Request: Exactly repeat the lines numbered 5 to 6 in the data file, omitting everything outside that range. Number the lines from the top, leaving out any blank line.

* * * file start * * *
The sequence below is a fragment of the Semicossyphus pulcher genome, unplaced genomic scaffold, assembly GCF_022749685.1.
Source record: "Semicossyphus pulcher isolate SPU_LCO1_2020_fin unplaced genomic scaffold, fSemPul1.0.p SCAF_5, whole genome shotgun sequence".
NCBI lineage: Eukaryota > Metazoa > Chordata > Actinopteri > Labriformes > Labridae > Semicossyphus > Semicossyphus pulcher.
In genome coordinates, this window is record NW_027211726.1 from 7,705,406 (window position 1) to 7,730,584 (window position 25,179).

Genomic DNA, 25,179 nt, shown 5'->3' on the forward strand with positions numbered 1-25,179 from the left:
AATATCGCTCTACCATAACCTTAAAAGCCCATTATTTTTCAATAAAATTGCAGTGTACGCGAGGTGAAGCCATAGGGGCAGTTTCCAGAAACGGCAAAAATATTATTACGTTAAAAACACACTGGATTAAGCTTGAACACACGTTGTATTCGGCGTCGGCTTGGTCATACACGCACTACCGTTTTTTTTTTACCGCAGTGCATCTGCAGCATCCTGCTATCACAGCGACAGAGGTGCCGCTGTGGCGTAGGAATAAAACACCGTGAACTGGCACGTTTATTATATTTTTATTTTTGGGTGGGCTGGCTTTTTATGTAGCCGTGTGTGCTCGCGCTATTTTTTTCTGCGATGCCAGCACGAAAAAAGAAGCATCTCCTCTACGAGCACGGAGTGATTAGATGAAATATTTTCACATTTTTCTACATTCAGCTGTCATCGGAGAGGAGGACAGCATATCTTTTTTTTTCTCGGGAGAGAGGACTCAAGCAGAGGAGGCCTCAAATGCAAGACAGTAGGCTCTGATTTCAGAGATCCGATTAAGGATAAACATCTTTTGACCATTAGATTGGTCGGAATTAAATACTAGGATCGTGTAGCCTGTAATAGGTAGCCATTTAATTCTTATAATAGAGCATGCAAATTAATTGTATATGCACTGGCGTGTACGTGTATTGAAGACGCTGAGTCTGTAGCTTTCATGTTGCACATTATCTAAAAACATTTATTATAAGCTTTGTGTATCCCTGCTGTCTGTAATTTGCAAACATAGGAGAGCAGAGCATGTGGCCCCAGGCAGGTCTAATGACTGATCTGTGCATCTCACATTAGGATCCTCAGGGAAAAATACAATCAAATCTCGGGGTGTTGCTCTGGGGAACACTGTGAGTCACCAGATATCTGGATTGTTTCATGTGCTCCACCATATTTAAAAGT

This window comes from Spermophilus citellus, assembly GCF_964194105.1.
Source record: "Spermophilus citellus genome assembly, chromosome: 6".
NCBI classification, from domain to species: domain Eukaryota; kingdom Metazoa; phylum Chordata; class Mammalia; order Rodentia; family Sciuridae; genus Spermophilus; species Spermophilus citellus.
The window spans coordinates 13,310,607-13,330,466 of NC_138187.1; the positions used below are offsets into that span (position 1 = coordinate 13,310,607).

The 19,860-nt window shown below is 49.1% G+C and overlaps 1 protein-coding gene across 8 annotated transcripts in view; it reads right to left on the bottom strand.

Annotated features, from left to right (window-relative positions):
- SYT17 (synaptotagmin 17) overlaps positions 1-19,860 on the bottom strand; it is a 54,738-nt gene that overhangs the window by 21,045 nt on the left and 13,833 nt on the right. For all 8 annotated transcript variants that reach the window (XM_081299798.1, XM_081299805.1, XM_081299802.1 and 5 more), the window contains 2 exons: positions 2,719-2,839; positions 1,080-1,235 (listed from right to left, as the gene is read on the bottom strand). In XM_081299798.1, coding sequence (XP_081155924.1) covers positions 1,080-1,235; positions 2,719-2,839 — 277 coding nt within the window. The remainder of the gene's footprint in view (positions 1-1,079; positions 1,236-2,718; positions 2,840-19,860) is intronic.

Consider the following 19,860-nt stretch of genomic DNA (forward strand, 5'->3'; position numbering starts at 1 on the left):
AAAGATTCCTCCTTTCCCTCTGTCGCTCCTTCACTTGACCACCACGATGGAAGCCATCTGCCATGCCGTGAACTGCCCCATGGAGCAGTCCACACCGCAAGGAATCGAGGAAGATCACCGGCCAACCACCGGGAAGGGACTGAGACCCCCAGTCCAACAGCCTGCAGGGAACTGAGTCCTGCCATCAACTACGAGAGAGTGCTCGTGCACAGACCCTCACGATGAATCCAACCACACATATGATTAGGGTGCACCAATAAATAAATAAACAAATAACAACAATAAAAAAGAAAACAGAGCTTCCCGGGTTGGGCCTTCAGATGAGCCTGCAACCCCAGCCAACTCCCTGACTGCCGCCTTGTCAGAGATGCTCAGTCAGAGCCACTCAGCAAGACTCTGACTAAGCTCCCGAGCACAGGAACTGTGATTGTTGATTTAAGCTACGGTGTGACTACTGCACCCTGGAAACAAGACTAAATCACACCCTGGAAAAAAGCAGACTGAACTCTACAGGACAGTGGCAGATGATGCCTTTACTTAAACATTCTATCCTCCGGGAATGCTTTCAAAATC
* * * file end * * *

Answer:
Genomic DNA, 25,179 nt, shown 5'->3' on the forward strand with positions numbered 1-25,179 from the left:
AATATCGCTCTACCATAACCTTAAAAGCCCATTATTTTTCAATAAAATTGCAGTGTACGCGAGGTGAAGCCATAGGGGCAGTTTCCAGAAACGGCAAAAATATTATTACGTTAAAAACACACTGGATTAAGCTTGAACACACGTTGTATTCGGCGTCGGCTTGGTCATACACGCACTACCGTTTTTTTTTTACCGCAGTGCATCTGCAGCATCCTGCTATCACAGCGACAGAGGTGCCGCTGTGGCGTAGGAATAAAACACCGTGAACTGGCACGTTTATTATATTTTTATTTTTGGGTGGGCTGGCTTTTTATGTAGCCGTGTGTGCTCGCGCTATTTTTTTCTGCGATGCCAGCACGAAAAAAGAAGCATCTCCTCTACGAGCACGGAGTGATTAGATGAAATATTTTCACATTTTTCTACATTCAGCTGTCATCGGAGAGGAGGACAGCATATCTTTTTTTTTCTCGGGAGAGAGGACTCAAGCAGAGGAGGCCTCAAATGCAAGACAGTAGGCTCTGATTTCAGAGATCCGATTAAGGATAAACATCTTTTGACCATTAGATTGGTCGGAATTAAATACTAGGATCGTGTAGCCTGTAATAGGTAGCCATTTAATTCTTATAATAGAGCATGCAAATTAATTGTATATGCACTGGCGTGTACGTGTATTGAAGACGCTGAGTCTGTAGCTTTCATGTTGCACATTATCTAAAAACATTTATTATAAGCTTTGTGTATCCCTGCTGTCTGTAATTTGCAAACATAGGAGAGCAGAGCATGTGGCCCCAGGCAGGTCTAATGACTGATCTGTGCATCTCACATTAGGATCCTCAGGGAAAAATACAATCAAATCTCGGGGTGTTGCTCTGGGGAACACTGTGAGTCACCAGATATCTGGATTGTTTCATGTGCTCCACCATATTTAAAAGT